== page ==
July 2, 2016

Mostly clear

We’ve outgrown stadium, Highland officials say

This architectural drawing, facing southwest, shows where the Highland School District wants to put its new stadium. The district plans to add a new access road south of the library, with parking on the south side of the new stadium. Parking on the north side will be available on the school’s main lot and a main entrance will be at the stadium’s north side. The district also plans to put in tennis courts. (COURTESY PHOTO)

The natural-grass field at Highland Stadium has been a source of pride for members of the Highland High School football team.

The players say they are proud to play on an old-fashioned, natural-grass field. But playing on natural grass has its drawbacks. To keep from tearing up the field so much that the school’s boys and girls soccer teams and other teams can’t use it, the football team practiced on a low-lying field near the middle school, about a half-mile north of the high school on Ridge Road in Granger Township.

“We practice in a pit that’s full of water,” said Ricky Esker, who played on the team from 2009-12.

But Esker said knowing how to play in the mud was an advantage: other teams used to artificial turf found themselves a bit out of their element.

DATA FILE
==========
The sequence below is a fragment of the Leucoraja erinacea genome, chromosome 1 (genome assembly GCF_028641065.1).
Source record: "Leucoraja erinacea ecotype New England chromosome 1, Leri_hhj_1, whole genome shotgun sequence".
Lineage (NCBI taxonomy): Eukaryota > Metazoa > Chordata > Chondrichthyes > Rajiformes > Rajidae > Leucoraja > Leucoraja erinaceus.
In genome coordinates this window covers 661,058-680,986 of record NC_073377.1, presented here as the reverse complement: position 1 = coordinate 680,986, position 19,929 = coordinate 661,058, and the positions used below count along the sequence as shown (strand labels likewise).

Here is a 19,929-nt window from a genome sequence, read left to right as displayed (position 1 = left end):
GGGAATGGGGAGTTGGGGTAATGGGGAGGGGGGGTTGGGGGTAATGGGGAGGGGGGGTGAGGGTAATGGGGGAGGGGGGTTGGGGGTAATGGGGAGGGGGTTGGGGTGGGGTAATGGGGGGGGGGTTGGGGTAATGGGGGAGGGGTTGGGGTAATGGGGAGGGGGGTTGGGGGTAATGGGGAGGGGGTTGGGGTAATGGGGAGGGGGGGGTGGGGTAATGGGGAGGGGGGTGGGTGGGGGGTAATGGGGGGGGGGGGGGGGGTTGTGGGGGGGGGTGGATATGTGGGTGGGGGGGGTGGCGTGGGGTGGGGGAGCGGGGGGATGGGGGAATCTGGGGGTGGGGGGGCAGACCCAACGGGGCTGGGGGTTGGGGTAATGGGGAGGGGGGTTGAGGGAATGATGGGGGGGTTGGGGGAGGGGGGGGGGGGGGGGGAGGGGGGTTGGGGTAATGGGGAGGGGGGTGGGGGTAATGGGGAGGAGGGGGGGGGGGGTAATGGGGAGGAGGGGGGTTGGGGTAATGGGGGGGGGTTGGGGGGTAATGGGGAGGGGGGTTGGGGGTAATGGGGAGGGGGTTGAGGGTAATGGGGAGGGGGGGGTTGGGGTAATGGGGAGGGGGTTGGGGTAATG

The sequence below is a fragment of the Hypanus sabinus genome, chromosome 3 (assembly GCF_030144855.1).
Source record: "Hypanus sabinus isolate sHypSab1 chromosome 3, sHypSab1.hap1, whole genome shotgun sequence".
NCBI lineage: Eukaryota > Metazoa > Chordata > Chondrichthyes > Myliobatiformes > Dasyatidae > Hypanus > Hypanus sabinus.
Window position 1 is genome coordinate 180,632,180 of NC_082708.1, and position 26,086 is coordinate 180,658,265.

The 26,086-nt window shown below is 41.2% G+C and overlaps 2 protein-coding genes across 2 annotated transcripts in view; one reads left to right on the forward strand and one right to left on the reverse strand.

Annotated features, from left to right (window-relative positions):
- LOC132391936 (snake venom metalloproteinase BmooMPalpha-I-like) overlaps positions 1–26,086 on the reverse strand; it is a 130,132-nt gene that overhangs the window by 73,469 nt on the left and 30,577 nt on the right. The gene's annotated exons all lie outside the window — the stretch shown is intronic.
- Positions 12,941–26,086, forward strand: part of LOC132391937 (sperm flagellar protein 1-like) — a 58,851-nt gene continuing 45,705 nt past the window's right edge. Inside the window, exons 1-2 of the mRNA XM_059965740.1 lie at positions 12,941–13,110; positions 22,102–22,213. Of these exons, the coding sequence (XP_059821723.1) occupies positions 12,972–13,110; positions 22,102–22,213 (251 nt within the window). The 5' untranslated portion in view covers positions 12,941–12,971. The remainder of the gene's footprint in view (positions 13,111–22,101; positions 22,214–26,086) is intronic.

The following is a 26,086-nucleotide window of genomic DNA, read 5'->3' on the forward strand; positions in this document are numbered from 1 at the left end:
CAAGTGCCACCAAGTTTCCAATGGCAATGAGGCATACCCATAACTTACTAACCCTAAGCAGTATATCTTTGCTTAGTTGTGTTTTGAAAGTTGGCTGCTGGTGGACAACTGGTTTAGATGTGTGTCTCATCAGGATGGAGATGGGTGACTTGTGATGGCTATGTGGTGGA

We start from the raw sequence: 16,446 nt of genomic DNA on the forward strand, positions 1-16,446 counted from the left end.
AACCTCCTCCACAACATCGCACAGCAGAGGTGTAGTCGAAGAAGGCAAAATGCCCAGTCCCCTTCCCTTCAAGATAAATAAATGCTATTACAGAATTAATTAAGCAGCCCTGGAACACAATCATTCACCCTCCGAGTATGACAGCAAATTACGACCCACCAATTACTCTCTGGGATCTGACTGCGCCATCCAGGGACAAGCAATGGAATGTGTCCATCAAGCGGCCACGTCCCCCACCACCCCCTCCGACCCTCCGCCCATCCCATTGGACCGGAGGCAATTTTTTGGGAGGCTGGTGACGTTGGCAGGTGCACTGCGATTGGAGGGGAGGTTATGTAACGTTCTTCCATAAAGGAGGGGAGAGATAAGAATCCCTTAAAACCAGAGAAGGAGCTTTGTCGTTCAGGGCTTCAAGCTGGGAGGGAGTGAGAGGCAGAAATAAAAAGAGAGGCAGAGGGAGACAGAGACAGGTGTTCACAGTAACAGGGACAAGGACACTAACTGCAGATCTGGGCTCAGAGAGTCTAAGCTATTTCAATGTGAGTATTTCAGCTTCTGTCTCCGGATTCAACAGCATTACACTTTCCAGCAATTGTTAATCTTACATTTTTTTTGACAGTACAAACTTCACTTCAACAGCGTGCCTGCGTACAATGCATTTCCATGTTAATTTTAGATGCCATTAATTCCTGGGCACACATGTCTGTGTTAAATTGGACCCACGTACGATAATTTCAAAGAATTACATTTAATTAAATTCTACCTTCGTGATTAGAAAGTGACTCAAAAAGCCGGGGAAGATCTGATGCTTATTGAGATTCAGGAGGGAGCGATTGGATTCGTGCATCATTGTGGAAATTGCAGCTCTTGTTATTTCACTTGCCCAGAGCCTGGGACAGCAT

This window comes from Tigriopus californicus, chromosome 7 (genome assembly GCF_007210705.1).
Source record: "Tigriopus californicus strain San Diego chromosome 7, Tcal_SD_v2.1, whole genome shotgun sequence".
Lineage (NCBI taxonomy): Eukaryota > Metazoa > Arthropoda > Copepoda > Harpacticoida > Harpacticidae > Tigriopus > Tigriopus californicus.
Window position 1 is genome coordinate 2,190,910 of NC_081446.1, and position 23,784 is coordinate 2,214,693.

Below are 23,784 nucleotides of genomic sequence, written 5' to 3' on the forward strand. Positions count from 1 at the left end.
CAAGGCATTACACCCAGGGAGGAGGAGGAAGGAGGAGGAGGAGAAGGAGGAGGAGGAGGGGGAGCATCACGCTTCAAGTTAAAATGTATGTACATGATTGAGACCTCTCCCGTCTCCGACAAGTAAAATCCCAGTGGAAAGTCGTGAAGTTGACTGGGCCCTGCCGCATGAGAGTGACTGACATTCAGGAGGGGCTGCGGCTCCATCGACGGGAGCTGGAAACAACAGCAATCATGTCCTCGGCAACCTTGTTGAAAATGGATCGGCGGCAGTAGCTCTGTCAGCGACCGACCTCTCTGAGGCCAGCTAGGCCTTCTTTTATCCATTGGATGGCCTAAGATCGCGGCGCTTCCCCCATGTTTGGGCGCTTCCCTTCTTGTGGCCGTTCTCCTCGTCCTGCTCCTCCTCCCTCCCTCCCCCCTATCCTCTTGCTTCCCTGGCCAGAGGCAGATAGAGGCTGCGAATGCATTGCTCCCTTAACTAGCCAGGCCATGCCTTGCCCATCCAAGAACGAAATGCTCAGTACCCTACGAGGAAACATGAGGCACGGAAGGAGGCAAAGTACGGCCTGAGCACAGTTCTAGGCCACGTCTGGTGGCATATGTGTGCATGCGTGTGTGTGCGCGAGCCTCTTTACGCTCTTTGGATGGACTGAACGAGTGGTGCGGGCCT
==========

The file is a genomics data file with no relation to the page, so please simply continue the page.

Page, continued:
“On a rainy night, the other teams don’t know how to play in those conditions,” he said. “They’ve only played on turf.”

That said, the field was a bit embarrassing, he added, noting that other districts have built new stadiums, and the quality of the Highland’s facilities looks especially weak in comparison.

“We need a new facility,” said Esker, now a freshman at Akron University majoring in mechanical engineering. “It’s shameful.

“We go to other stadiums and their away locker rooms are nicer than our home locker rooms,” Esker said.

The poor field conditions at Highland Stadium, built in 1959, was one reason the Highland Board of Education unveiled plans to construct a new facility on land the district owns just south of the high school. The plans include a new football stadium with artificial turf, an eight lane track, more seating and more parking.

The facility, with a cost estimated at $7 million to $8 million, will be paid for through a fundraising campaign and with the use of sales tax money set aside for capital expenditures.

The district’s plans to use only capital money got high marks from parents and taxpayers when board members unveiled the plans.

Mike Kudla, a former Highland athlete who played as a freshman on the Ohio State University’s 2003 National Championship football team, said it’s important for Highland athletes get a new facility. While at Highland, he led the team to its first playoff appearance in 2000.

“Highland’s always been very fiscally sound, and the administration has always done a wonderful job over the years to keep the standards high,” said Kudla, who now serves as the director of development for the Fisher College of Business at Ohio State. “Not only has Highland increased their academic standards, but they’re going to have a facility to mirror those positions.”